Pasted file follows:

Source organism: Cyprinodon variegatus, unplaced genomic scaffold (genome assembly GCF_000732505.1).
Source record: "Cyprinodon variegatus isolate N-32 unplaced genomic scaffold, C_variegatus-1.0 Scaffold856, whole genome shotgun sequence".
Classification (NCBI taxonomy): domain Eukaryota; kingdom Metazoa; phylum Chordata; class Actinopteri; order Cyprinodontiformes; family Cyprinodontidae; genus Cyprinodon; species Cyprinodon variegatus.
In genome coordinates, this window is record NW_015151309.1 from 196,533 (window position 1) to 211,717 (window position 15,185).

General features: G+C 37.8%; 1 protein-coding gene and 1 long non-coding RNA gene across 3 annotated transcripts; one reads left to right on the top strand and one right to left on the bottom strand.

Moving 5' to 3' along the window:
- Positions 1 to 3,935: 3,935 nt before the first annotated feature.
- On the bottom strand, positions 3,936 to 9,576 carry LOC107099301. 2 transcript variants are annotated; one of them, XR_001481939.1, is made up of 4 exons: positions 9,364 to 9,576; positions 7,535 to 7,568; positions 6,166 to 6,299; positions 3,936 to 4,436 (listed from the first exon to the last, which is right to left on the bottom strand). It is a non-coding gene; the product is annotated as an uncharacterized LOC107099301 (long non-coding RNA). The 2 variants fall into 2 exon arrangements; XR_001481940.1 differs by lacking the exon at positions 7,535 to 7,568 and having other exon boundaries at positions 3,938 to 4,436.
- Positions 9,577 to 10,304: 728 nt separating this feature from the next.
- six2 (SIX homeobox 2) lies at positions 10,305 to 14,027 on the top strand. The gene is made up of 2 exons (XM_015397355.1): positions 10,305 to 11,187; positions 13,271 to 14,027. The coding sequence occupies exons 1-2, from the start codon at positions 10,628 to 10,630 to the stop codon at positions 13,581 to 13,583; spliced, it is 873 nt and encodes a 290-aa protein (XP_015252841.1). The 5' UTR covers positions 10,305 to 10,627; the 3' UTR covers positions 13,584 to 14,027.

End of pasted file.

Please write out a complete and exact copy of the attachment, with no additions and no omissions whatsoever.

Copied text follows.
Source organism: Cyprinodon variegatus, unplaced genomic scaffold (genome assembly GCF_000732505.1).
Source record: "Cyprinodon variegatus isolate N-32 unplaced genomic scaffold, C_variegatus-1.0 Scaffold856, whole genome shotgun sequence".
Classification (NCBI taxonomy): domain Eukaryota; kingdom Metazoa; phylum Chordata; class Actinopteri; order Cyprinodontiformes; family Cyprinodontidae; genus Cyprinodon; species Cyprinodon variegatus.
In genome coordinates, this window is record NW_015151309.1 from 196,533 (window position 1) to 211,717 (window position 15,185).

General features: G+C 37.8%; 1 protein-coding gene and 1 long non-coding RNA gene across 3 annotated transcripts; one reads left to right on the top strand and one right to left on the bottom strand.

Moving 5' to 3' along the window:
- Positions 1 to 3,935: 3,935 nt before the first annotated feature.
- On the bottom strand, positions 3,936 to 9,576 carry LOC107099301. 2 transcript variants are annotated; one of them, XR_001481939.1, is made up of 4 exons: positions 9,364 to 9,576; positions 7,535 to 7,568; positions 6,166 to 6,299; positions 3,936 to 4,436 (listed from the first exon to the last, which is right to left on the bottom strand). It is a non-coding gene; the product is annotated as an uncharacterized LOC107099301 (long non-coding RNA). The 2 variants fall into 2 exon arrangements; XR_001481940.1 differs by lacking the exon at positions 7,535 to 7,568 and having other exon boundaries at positions 3,938 to 4,436.
- Positions 9,577 to 10,304: 728 nt separating this feature from the next.
- six2 (SIX homeobox 2) lies at positions 10,305 to 14,027 on the top strand. The gene is made up of 2 exons (XM_015397355.1): positions 10,305 to 11,187; positions 13,271 to 14,027. The coding sequence occupies exons 1-2, from the start codon at positions 10,628 to 10,630 to the stop codon at positions 13,581 to 13,583; spliced, it is 873 nt and encodes a 290-aa protein (XP_015252841.1). The 5' UTR covers positions 10,305 to 10,627; the 3' UTR covers positions 13,584 to 14,027.